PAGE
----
Secondary education

The role of the upper secondary school is to create conditions for the students to obtain the knowledge, skills and values necessary for continuation of studies in higher education or vocational institutions.

Secondary education

Secondary education is based on basic education and divided into general secondary education, provided by upper secondary schools, and vocational secondary education, provided by vocational educational institutions. General secondary education constitutes a set of knowledge, skills and competences, set out in the national curriculum for upper secondary schools, the acquiring of which is the precondition for further studies at universities and vocational educational institutions. Upper secondary education is not mandatory.


Upper secondary schools

The upper secondary school is a general education school, which follows on from basic school and has a nominal study period of three years. Upper secondary schools consisting of years 1to 12 (i.e. the study period lasts 12 years) have historically prevailed in Estonia. There are few upper secondary schools specialising solely in the provision of upper secondary education (i.e. years 10 to 12). As of 2010, the Government is actively promoting national upper secondary schools that provide exclusively upper secondary education. Everyday learning is based on school curricula prepared based on the national curriculum for upper secondary schools.


Enrolment in upper secondary schools

The prerequisite for entering upper secondary education is the completion of basic education. The Minister of Education and Research establishes general requirements for entering upper secondary education. The owner of a school or the head of school authorised by the owner of a school will establish the conditions of and procedure for admission to the school. Admission requirements and procedures are published on the school’s website.


Changing upper secondary schools

A student can transfer from one upper secondary school to another if the receiving school has vacancies available and the student meets the admission criteria. Student who have interrupted their studies at an upper secondary school have the right to continue their studies in a vocational educational institution. The courses completed before the transfer will be acknowledged. A student can also continue their studies in a part-time study format in an upper secondary school for adults.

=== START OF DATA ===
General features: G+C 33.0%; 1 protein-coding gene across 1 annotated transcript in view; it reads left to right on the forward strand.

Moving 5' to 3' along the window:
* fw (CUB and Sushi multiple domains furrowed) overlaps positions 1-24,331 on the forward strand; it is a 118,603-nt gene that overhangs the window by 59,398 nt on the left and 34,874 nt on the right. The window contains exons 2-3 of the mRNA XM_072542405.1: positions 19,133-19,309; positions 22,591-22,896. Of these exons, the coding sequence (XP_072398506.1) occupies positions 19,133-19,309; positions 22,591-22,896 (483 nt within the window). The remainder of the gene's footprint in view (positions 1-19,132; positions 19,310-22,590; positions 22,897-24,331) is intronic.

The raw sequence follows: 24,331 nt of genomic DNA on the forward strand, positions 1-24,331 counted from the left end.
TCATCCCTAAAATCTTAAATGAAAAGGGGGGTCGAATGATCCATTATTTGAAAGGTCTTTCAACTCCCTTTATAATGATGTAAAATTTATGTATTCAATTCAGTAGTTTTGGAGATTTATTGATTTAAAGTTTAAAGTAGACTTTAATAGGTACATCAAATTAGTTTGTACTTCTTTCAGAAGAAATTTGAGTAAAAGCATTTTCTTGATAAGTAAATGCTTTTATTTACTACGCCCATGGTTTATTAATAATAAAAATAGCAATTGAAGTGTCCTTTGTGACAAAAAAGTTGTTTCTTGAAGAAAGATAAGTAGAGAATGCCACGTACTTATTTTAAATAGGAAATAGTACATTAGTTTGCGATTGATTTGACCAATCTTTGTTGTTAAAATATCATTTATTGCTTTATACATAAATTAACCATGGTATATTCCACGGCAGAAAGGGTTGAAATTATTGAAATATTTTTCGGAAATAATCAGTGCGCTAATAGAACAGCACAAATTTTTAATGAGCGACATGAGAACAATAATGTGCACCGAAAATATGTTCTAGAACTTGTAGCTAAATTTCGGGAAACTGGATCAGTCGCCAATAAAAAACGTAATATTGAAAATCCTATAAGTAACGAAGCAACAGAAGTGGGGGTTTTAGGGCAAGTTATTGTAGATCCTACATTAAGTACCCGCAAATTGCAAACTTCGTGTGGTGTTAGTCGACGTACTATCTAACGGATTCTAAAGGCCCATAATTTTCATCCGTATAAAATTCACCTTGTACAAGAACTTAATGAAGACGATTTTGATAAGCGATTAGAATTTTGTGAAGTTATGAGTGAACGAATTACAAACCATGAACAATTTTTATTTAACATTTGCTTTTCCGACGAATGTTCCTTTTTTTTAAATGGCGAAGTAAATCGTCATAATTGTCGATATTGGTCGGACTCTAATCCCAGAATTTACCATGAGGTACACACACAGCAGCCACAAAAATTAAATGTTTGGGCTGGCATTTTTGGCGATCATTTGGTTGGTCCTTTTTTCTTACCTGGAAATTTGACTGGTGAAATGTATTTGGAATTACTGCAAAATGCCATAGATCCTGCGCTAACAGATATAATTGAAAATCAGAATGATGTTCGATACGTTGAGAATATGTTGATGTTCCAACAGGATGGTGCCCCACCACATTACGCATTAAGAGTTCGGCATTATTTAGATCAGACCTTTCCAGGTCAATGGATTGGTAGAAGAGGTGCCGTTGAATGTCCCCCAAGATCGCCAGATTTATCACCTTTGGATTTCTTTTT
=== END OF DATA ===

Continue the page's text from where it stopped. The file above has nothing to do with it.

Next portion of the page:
Upper secondary schools for adults

Upper secondary schools for adults provide an opportunity to acquire upper secondary education for all adults, primarily in a part-time study format. Part-time study places more emphasis on independent work and the number of optional courses provided for in the national curriculum for upper secondary schools is smaller; students choose to study only certain subjects, there are no physical education classes and persons who have acquired vocational secondary education may select the courses which are required for state exams or for admission to higher education institutions.

Upper secondary education can also be completed by external studies, i.e. by studying independently and sitting the state exams. Upper secondary schools for adults admit persons who have completed basic education and are at least 17 years old.

Approximately 1/6 of all upper secondary students study in secondary schools for adults. These are mainly persons who work or have interrupted their studies in mainstream upper secondary schools. In the academic year 2013/2014, there were 202 mainstream upper secondary schools and 16 part-time upper secondary schools for adults in Estonia.


The national curriculum for upper secondary schools sets out compulsory subjects and optional courses and their volumes. The school curricula are based on the national curriculum. The subjects and academic study hours are set by the schools based on school-specific priorities. The minimum mandatory study load is 96 courses in upper secondary schools, spread across three academic years, and 72 courses in part-time secondary educational institutions. The national curriculum sets out subject syllabuses by courses. A course is defined as a 35-hour (@ 45 minutes) study cycle. The Basic Schools and Upper Secondary Schools Act, adopted in 2010, provides that schools have the right to use the curricula of the International Baccalaureate Organisation and the Convention Defining the Statute of the European Schools. The IBO curriculum has so far been implemented by four schools. Part-time upper secondary schools and upper secondary schools for students with special educational needs are not required to follow the requirements for volumes of elective courses and subjects stipulated in the national curriculum for upper secondary schools.